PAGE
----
The balance sheet summarizes financial information about your company at a point in time. For example, the statement "as of June 30, 2011" indicates that the statement shows the financial status on that date. This summary of the company's financial activities reflects the relationship between its assets and liabilities. As such, it gives the investor an idea of what he owns and owes. Assets and liabilities on the statement must balance, hence the term "balance sheet."
The balance sheet summarizes financial information about your company at a point in time. For example, the statement “as of June 30, 2011” indicates that the statement shows the financial status on that date. This summary of the company’s financial activities reflects the relationship between its assets and liabilities. As such, it gives the investor an idea of what he owns and owes. Assets and liabilities on the statement must balance, hence the term "balance sheet."
A statement of your company’s financial position, the balance sheet itemizes the fundamental accounting equation: assets equal capital plus liabilities. It displays assets at the right side or the top while displaying liabilities and capital together under different heads on the bottom or far right. Balance sheet preparers typically list assets and liabilities according to their respective liquidities or maturities. Hence, they list fixed and noncurrent assets first and cash on hand or bank balance later. Similarly, long-term liabilities display first followed by short-term debts. Owner’s equity or capital comprises share capital, retained profits from the previous year and reserves. It follows the liabilities section.
Balance sheets provide useful information for stakeholders including investors, employees, suppliers and customers. For example, managers use the balance sheet to determine if the business is in a position to expand, or if they should take steps to bolster reserves. Investors use the balance sheet to determine the feasibility for additional investments, and banks review your balance sheet to determine if you can repay a loan. Recent balance sheets outline your expenditures and profits, and government agencies such as the Internal Revenue Service also may want to see your balance sheet because it can help determine the taxes you owe.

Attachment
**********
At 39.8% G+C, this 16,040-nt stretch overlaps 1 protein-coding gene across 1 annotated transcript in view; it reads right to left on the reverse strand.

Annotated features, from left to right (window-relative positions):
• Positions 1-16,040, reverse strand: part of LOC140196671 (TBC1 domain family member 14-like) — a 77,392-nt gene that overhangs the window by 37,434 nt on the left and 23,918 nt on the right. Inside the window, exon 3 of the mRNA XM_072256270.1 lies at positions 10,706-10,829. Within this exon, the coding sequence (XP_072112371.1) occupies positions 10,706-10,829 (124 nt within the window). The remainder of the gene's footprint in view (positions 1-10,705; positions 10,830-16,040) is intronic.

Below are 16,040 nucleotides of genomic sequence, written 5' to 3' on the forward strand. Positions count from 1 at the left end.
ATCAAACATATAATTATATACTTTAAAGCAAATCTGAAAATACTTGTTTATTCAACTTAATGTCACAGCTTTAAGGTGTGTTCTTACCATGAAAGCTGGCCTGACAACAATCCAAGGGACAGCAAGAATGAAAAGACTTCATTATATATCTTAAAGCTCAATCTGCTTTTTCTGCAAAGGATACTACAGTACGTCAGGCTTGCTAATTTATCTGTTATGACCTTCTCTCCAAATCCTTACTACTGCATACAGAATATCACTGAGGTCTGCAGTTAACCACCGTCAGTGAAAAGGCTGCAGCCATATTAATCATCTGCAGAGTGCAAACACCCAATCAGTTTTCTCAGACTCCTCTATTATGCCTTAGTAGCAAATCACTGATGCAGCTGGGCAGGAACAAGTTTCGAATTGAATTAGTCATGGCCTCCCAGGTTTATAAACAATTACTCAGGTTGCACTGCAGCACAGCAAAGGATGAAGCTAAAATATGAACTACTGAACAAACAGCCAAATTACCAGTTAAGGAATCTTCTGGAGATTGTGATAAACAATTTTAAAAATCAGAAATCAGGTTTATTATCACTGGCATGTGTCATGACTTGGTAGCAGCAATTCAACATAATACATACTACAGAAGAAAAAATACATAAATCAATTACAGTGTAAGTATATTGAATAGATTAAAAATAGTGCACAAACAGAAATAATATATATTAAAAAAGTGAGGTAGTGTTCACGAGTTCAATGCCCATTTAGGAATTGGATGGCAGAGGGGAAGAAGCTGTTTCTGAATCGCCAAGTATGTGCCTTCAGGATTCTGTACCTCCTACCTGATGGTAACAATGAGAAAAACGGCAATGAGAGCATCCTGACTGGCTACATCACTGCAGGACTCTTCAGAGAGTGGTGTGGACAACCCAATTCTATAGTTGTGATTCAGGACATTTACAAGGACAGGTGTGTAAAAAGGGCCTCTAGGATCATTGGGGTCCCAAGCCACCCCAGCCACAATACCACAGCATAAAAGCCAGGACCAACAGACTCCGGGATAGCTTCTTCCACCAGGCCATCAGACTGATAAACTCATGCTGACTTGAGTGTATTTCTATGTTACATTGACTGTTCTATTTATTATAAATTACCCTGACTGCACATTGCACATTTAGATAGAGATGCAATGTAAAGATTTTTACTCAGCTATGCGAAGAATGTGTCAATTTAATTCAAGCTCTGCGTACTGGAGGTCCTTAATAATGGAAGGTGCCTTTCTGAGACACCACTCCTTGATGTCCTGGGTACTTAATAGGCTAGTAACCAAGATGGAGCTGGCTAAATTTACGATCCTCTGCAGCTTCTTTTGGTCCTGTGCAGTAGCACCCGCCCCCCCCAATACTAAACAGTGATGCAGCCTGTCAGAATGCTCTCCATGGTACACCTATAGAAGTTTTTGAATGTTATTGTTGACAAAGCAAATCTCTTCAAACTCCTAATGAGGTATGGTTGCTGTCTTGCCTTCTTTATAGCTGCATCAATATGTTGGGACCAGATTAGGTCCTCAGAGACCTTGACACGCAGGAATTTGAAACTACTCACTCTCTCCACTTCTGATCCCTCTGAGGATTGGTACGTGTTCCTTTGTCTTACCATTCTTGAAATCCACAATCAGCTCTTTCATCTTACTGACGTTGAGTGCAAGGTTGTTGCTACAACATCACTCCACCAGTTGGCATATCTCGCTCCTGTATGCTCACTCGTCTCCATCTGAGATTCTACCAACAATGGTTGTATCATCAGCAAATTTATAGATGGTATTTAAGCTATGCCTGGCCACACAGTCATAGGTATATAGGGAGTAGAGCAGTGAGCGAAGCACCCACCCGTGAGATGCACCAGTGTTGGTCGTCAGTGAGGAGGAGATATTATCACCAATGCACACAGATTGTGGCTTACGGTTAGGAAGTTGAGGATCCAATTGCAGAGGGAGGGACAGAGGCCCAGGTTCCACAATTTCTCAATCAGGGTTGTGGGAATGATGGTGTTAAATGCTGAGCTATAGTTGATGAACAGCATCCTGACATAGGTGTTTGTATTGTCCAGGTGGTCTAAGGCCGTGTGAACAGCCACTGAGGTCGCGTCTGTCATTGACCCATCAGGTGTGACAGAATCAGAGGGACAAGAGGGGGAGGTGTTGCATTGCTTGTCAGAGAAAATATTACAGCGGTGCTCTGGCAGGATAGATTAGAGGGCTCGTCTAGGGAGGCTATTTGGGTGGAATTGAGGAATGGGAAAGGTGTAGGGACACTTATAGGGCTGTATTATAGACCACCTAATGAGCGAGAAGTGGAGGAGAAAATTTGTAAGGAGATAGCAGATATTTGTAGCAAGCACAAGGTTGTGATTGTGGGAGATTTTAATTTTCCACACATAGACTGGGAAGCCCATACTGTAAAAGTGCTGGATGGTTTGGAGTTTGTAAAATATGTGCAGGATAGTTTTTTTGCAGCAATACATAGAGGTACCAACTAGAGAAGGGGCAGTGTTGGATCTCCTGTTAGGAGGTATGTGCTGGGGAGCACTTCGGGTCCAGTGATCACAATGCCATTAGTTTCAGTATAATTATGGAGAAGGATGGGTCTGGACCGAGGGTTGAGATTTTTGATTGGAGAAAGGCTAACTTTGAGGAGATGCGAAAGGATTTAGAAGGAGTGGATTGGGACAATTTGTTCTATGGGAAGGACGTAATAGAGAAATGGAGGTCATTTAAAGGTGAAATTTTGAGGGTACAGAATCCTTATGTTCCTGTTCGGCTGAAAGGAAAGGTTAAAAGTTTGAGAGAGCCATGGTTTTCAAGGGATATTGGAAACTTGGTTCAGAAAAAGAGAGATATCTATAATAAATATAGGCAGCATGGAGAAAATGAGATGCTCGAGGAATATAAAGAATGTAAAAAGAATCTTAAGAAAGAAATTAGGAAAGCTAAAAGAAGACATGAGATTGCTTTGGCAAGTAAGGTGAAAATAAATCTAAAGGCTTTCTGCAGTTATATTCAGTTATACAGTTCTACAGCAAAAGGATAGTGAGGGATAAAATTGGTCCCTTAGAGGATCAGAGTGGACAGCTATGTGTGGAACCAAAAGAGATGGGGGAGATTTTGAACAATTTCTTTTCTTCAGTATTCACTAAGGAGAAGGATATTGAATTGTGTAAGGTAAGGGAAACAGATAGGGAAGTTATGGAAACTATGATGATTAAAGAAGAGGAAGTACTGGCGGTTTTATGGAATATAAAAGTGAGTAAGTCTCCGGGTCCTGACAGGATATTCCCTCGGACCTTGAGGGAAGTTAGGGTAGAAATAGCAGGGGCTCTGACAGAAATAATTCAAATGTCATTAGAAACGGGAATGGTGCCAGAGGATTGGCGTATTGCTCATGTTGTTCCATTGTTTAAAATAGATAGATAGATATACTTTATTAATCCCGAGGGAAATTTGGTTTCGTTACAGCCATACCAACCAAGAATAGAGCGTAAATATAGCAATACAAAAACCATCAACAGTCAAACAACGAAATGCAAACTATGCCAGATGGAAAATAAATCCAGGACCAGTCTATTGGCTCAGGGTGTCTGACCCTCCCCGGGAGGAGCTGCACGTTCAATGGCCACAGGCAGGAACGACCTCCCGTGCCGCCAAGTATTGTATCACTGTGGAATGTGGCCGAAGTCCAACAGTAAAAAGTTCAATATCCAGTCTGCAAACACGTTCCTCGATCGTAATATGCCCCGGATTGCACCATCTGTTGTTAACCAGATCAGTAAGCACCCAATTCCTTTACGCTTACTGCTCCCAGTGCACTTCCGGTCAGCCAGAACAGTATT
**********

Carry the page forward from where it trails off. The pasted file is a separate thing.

Preparation of a balance sheet requires input from sound and efficient management and financial accounting systems so that you can collect, aggregate and draw accurate financial figures from the entire organization. The management, accounting and internal control systems all play a vital part in stemming out financial figures that are reliable, accurate and complete. Use the balance sheet in congruence with the Cash Flow Statement and the Income Statement for a complete picture of your organization. Together, these three financial statements analyze your company's profitability and cash flow.
As the purpose of the balance sheet is to show complete and fair presentation of financial data, you should complement the numerical presentation of your data with notes and further disclosures in the form of working, reasoning and management explanations. It may be difficult for stakeholders to deduce the complete paradigm of the balances you show on your balance sheet without accompanying notes. For example, if your balance sheet notes fail to show the composition of investments, it may be difficult for an investor to ascertain all the risks that your organization is facing.
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